These five points are not as "common sense" as we might think. Thank you for putting these out in clear, easily digestible form.
Quote
 
 
+1 #4 Philip Monroe 2012-08-20 11:09
Thanks for the comments all. @Tom, It is true that background checks can be invasive. But, a personal, frank interview may be even more invasive, "When was the last time you viewed pornographic materials?" However, remember also that predators are exceptionally good at convincing others that they are are fine. @Andrew, the problem of inaction is likely rooted in fear and pride. Fear of retaliation, fear of loss of comfort, fear of being wrong.
Quote
 
 
0 #3 Anonymous 2012-08-18 10:40
Thanks for this. I would like to expand on point #2. It's not just youth leaders or priests who could have potential contact alone with a child. Parents/churches MUST be vigilant about NEVER letting an adult Sunday school teacher have alone time with kids. Even if changing a diaper! There must always be at least TWO adults present at all times. And non-related is better.

I am sad to say that I was a member of a church without a prevention plan or reaction plan. I no longer attend this church.

Thanks for the blogging this
Quote
 
 
0 #2 Tom 2012-08-17 15:56
Good not-complicated list. From personal experience, it would help to elaborate on point 1. Background checks can feel like a virtual rectal exam when implemented by contracted 3rd parties. A lot of people are concerned about id fraud, etc. and I suspect they scare off a lot of good people. And, like you say, they only catch those who have already been caught. What about personal, frank interviews by sensitive, trained people who lay out the high-stakes and ask probing questions? I've seen some material on this - can't remember where though.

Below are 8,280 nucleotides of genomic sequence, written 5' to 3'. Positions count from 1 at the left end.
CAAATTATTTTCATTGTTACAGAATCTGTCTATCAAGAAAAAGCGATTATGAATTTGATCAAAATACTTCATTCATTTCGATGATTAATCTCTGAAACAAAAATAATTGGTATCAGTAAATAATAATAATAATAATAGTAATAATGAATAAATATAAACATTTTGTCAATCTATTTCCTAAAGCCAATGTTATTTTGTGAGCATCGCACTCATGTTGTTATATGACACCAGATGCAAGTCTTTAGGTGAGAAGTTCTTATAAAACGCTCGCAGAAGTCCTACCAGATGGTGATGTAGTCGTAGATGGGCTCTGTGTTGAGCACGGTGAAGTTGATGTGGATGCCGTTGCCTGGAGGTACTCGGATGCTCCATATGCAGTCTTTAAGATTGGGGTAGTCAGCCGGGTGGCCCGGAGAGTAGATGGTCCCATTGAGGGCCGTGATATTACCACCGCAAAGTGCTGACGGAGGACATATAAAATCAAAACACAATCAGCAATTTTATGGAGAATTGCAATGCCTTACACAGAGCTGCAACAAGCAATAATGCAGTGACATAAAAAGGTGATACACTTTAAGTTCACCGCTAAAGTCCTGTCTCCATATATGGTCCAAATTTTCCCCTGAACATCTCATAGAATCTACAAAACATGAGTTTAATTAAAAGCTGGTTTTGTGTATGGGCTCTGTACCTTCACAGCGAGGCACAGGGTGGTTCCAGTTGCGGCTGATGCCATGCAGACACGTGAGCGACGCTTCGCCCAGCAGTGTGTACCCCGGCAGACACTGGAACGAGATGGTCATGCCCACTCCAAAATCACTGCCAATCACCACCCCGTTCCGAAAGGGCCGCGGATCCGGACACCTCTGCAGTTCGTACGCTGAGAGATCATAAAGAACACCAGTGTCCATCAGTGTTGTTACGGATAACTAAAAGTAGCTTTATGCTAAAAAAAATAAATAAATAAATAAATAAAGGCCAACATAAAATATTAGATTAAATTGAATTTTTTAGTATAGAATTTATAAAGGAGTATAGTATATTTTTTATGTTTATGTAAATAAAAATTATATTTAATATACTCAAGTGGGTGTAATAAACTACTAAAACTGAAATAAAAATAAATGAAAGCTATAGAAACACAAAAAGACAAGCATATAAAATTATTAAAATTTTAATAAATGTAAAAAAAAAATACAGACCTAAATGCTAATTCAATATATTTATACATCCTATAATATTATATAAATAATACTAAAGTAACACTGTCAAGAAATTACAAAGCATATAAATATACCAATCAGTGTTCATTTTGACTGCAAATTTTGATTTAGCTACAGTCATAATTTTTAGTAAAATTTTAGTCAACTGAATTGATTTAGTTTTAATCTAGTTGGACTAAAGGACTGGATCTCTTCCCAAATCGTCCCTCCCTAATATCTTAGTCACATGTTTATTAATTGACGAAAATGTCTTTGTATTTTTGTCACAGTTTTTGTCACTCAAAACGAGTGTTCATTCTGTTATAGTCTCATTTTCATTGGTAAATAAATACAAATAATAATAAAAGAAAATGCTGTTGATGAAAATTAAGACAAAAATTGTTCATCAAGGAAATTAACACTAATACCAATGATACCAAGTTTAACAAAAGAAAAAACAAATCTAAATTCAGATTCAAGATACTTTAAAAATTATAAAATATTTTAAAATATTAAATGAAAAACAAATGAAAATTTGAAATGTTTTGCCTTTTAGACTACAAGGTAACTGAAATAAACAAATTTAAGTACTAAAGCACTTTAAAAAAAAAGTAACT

Quote
 
 
0 #1 Andrew J. Schmutzer 2012-08-17 09:57
Thanks for the quality pointers, Phil. The last observation--the barrier of INACTION--I think should be seen as a frightening cause, the effects of which are inexcusable. I also think it's interesting to note, as you do, that most churches KNOW these things, so what really is the problem? I see another piece coming.
Quote
 

Add comment


Security code
Refresh

Blog Mission

The purpose of this blog will be to expand the influence of our faculty, maintain contact with our graduates, and invite other friends to think with us about important biblical and theological ideas.

Biblical's Faculty

Biblical’s Faculty:

We are committed to ongoing engagement with culture and the world for the sake of our witness to the Gospel, and to continual learning from Christians in other cultural settings.

Latest Blog Entries

Written on 22 October 2014 - by Dr. Dave Dunbar
Written on 20 October 2014 - by Philip Monroe
Written on 17 October 2014 - by Bryan Maier
Written on 13 October 2014 - by R. Todd Mangum
Written on 10 October 2014 - by R. Todd Mangum
Written on 08 October 2014 - by Stephanie Lowery
Written on 06 October 2014 - by R. Todd Mangum
Written on 03 October 2014 - by Stephanie Lowery
Written on 01 October 2014 - by Dan Williams
Written on 29 September 2014 - by R. Todd Mangum

Previous Blog Entries

Follow Biblical

Follow us on the following sites and receive notifications on upcoming events and blog entries:

Follow Biblical on facebookFollow Biblical on Twitterg+_64_black

Contact Admissions

800.235.4021 x146

215.368.5000 x146

215.368.4913 (fax)

 

admissions@biblical.edu

Stay Connected with Biblical

Follow us on the following sites:

Follow Biblical on facebookFollow Biblical on TwitterFollow Biblical on YouTubeg+_64_black
Or simply call us at...
800.235.4021 x146 or 215.368.5000 x146

Support Biblical by Giving

800.235.4021 x162

215.368.5000 x162

215.368.7002 (fax)

 

development@biblical.edu

Home

Site Login